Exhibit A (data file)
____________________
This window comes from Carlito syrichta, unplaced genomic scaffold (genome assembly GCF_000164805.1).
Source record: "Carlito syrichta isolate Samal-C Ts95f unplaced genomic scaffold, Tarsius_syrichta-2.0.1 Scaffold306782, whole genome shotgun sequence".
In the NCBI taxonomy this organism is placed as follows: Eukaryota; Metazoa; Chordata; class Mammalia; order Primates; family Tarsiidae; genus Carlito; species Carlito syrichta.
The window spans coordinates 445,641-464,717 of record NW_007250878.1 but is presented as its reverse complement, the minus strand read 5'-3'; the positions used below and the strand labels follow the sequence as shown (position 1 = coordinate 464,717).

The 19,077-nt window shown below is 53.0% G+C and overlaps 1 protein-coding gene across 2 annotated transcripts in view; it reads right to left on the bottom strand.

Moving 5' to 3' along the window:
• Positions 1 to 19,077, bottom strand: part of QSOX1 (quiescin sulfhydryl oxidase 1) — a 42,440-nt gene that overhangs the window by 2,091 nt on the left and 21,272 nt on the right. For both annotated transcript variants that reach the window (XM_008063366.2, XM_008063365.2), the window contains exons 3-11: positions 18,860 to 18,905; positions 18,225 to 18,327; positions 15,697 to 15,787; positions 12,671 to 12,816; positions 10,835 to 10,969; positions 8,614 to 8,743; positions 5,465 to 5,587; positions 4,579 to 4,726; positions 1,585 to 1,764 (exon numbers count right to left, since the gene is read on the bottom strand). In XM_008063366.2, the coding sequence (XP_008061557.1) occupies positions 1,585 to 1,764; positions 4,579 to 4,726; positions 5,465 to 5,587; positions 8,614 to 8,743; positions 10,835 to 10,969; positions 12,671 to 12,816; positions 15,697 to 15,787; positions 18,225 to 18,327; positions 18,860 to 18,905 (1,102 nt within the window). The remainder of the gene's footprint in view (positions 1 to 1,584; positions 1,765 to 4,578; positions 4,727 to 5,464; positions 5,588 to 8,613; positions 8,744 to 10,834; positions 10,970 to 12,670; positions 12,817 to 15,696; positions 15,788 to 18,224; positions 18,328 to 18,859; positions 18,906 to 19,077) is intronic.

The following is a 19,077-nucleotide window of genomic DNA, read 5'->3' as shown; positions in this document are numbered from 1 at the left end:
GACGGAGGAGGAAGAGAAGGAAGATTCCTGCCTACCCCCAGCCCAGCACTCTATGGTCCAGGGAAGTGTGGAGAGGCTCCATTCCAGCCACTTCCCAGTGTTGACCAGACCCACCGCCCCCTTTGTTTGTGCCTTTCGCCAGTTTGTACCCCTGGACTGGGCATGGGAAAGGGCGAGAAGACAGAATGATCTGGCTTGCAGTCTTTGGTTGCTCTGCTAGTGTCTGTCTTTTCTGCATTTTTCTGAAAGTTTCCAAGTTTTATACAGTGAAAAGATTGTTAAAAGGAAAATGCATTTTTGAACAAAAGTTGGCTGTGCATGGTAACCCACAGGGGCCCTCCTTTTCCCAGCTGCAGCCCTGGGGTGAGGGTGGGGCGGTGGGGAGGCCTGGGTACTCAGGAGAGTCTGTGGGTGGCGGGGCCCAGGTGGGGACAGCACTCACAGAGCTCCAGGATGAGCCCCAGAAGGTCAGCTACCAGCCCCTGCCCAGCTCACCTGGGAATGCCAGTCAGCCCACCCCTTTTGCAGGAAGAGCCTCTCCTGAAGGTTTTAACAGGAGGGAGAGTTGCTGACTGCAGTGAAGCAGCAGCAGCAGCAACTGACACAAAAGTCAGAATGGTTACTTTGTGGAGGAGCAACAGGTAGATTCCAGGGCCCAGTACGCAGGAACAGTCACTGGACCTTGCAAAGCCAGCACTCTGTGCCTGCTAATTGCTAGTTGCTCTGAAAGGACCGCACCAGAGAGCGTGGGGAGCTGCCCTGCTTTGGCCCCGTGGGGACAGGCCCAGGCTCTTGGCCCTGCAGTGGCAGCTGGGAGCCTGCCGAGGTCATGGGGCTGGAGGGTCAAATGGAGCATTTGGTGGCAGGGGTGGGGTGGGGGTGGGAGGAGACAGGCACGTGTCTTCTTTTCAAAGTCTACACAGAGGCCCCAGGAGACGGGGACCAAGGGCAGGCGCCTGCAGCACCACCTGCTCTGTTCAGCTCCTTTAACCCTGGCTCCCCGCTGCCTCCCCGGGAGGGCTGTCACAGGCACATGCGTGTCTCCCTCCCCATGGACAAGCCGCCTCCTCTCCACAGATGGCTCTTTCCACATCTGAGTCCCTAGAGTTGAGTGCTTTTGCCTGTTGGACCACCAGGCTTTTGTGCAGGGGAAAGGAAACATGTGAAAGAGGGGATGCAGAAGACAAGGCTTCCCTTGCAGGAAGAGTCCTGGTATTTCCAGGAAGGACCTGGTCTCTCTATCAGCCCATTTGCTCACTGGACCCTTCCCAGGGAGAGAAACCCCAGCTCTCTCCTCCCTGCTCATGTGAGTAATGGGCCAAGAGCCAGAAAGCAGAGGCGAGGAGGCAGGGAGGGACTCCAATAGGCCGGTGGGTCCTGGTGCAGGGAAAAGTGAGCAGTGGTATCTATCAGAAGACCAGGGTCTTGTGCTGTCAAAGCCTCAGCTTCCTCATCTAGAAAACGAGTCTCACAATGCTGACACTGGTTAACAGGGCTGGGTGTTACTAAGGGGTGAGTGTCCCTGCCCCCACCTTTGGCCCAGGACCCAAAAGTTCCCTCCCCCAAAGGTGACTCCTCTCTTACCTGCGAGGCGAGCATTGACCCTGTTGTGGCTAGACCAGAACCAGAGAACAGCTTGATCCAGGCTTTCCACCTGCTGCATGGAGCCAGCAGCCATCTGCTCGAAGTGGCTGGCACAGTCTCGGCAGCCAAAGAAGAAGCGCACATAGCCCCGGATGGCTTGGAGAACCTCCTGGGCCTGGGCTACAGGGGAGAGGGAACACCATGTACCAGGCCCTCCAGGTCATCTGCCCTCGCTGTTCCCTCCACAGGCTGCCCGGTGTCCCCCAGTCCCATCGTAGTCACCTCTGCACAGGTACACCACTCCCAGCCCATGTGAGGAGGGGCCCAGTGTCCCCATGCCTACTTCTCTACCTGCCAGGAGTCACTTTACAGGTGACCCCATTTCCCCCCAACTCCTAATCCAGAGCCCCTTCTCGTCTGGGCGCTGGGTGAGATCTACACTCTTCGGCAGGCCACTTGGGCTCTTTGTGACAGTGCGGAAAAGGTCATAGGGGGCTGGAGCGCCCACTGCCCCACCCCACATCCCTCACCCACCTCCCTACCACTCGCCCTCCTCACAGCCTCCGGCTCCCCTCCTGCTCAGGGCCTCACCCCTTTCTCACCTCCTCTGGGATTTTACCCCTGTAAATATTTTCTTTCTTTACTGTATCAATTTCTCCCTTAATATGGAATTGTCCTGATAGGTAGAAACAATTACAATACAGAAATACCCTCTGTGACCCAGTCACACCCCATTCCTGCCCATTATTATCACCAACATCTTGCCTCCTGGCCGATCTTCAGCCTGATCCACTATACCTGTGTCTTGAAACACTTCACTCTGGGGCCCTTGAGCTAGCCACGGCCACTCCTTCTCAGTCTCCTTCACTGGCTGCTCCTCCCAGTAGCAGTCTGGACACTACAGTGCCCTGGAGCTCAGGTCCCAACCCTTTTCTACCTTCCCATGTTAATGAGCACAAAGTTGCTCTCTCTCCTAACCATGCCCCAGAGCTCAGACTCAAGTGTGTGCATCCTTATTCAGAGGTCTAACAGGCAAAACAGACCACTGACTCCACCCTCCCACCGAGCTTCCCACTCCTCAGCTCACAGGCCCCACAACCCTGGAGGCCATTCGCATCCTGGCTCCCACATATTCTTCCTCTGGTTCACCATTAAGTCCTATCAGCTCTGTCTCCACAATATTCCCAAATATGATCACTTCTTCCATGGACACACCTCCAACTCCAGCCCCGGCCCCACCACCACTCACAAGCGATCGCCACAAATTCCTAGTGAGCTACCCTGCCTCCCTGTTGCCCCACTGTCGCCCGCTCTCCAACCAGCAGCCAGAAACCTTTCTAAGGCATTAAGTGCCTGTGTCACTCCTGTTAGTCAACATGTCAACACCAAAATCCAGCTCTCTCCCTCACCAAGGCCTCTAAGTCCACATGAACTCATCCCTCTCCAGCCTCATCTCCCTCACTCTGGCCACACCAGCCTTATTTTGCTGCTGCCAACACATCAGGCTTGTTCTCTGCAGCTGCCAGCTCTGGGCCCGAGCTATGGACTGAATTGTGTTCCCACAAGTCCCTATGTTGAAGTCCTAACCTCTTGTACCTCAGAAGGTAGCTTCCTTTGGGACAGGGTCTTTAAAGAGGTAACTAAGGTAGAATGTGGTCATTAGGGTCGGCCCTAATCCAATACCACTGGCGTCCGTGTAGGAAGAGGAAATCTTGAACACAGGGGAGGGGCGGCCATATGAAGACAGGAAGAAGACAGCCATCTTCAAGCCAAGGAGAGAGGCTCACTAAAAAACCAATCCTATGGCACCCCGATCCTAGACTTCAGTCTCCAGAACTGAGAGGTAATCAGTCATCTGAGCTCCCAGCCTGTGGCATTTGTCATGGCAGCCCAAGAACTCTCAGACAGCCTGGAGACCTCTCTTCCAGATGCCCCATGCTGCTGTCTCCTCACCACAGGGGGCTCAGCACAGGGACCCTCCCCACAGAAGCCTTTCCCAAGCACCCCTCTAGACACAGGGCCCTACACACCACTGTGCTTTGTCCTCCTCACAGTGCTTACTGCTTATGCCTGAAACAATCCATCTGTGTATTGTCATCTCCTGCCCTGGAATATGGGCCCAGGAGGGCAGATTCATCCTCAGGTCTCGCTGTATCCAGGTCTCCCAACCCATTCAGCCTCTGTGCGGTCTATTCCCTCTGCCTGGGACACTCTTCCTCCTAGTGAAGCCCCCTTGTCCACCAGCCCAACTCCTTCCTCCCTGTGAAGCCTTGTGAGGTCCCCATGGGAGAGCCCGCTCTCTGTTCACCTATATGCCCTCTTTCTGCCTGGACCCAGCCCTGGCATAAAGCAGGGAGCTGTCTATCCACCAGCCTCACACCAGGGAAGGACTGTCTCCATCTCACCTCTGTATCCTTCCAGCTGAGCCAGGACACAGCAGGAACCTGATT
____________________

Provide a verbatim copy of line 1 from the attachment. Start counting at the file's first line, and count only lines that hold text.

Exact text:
This window comes from Carlito syrichta, unplaced genomic scaffold (genome assembly GCF_000164805.1).